I no longer want to be alone
I have found myself walking away from so much this year. I have left behind hands that held mine a little too tightly. I’ve cried over the body of someone I never got to know. My father's lungs have been deteriorating for almost a year now and the possibility of losing him is still one I can’t bring myself to face. I openly turned away from the eyes of people who cared because I couldn’t be bothered to ease the helplessness they felt towards a mass crushing my father’s heart. I haven’t hugged my mother since my father’s diagnoses. I can’t bare the thought of collapsing into her arms and admitting I’m not strong enough. In that scenario the greatest weakness I could have ever imagined was needing someone. I wanted to be better. Stronger. Is it fucked up to believe isolation is some kind of ultimate strength? I craved the touch of someone whose eyes used to hurt for me whenever we were in the same room. We said all the right things at all the wrong times. I gave him the space I thought he needed while I was left wanting something he couldn’t give. He’d pull me back when it was convenient, not that I saw it that way. He made me believe there might be something worth holding on to. He told me- well, I guess it doesn’t matter what he said. I could say any number of things; that doesn’t make them true. He’s the one person I hadn’t tried to push away, but he was already gone. I remember the start of this year. I was optimistic. Hopeful. Excited even. I hadn’t known what I was wishing for; but I was wishing wholeheartedly and unregrettably. I wouldn’t say that it got me anywhere. Well, it got me crying uncontrollably on a yellowed linoleum floor, wishing again. Just this time a little more aggressively. I isolated myself. I gave myself distractions and excuses to ignore my pain and the pain I saw in the eyes of others. I was selfish. I knew it, too. I could feel the distance growing between myself and from my surroundings. I made a choice to limit the amount of hurt I experienced and, in those months, it felt so good to feel nothing.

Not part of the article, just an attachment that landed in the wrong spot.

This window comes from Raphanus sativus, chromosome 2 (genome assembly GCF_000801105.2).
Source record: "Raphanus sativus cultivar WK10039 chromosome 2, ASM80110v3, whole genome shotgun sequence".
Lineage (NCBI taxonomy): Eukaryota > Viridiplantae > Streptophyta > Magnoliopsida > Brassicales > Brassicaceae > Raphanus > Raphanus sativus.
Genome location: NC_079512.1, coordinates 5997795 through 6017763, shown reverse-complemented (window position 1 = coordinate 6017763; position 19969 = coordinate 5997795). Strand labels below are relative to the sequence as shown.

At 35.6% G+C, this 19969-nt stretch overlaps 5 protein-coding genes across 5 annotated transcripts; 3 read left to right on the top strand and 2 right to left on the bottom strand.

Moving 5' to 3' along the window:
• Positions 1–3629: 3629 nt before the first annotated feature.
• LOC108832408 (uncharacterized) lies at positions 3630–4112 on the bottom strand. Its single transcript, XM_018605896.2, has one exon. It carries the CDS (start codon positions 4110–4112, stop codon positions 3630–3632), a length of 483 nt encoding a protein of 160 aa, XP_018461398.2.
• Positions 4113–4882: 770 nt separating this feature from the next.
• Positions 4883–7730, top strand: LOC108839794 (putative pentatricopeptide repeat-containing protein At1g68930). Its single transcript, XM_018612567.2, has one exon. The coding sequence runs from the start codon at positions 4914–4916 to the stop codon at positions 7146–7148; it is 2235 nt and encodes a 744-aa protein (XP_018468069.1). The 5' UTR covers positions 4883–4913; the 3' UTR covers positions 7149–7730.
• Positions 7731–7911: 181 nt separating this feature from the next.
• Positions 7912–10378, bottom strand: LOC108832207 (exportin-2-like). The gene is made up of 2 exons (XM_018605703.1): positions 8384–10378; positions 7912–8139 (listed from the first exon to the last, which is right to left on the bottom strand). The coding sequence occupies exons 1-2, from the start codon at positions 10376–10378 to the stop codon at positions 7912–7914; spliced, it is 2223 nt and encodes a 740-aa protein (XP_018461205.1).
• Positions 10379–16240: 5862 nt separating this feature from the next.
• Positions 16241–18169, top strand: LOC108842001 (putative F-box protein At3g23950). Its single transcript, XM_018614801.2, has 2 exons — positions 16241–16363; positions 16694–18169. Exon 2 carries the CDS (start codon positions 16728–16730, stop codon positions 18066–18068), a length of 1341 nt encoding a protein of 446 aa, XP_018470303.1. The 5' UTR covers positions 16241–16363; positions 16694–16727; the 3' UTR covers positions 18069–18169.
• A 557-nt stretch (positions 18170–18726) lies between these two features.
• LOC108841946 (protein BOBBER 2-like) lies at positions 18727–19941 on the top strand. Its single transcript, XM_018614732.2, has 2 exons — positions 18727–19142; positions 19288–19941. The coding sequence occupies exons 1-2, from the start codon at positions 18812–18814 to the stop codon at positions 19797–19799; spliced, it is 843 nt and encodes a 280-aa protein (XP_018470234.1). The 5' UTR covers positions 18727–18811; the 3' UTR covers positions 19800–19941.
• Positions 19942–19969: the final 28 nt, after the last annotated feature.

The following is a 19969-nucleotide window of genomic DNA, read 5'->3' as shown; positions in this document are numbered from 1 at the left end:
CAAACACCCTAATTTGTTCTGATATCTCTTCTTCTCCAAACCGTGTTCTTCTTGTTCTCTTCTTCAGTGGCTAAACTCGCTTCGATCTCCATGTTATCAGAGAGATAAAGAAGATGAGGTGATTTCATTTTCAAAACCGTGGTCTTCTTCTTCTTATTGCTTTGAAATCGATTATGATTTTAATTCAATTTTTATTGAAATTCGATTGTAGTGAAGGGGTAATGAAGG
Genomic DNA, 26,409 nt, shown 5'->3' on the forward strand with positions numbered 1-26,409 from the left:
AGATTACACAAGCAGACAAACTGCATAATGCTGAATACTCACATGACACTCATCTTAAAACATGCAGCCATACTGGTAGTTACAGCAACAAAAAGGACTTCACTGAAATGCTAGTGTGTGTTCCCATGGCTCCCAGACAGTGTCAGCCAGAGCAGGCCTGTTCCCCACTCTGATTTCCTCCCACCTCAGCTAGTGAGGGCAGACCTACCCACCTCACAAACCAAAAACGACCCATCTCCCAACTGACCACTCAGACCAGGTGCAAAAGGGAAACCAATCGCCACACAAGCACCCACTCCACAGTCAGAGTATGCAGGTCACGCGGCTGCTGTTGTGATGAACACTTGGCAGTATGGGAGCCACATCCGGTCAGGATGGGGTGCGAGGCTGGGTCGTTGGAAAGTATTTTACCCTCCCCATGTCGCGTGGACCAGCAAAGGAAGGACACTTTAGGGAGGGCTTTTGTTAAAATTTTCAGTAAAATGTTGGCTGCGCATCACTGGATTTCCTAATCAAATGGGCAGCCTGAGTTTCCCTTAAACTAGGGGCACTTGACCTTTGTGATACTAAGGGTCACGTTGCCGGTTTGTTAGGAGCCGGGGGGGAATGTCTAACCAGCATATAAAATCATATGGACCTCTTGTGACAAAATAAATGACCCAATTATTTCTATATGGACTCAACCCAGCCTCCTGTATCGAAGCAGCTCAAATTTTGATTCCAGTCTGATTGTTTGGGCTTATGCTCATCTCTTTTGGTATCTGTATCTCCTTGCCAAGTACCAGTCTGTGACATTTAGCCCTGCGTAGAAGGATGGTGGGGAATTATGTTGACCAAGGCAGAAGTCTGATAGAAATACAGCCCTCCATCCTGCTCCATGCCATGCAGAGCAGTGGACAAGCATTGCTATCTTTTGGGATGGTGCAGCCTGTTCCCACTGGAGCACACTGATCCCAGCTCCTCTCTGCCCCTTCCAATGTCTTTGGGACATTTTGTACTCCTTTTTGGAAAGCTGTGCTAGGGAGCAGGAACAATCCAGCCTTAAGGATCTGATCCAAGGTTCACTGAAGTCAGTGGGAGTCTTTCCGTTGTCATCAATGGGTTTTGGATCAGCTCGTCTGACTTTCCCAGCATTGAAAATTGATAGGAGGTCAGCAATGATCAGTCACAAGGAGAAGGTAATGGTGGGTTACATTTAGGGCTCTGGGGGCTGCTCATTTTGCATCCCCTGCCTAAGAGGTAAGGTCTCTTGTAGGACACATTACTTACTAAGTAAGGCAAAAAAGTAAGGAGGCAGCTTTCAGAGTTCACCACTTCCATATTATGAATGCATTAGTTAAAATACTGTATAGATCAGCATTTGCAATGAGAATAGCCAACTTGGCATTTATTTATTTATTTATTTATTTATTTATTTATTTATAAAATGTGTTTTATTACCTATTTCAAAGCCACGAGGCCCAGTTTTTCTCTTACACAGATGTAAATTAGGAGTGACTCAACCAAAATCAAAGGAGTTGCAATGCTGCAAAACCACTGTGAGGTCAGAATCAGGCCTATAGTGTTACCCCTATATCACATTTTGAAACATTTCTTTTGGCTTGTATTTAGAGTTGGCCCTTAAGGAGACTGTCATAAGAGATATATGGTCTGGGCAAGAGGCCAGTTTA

It felt so right to be alone.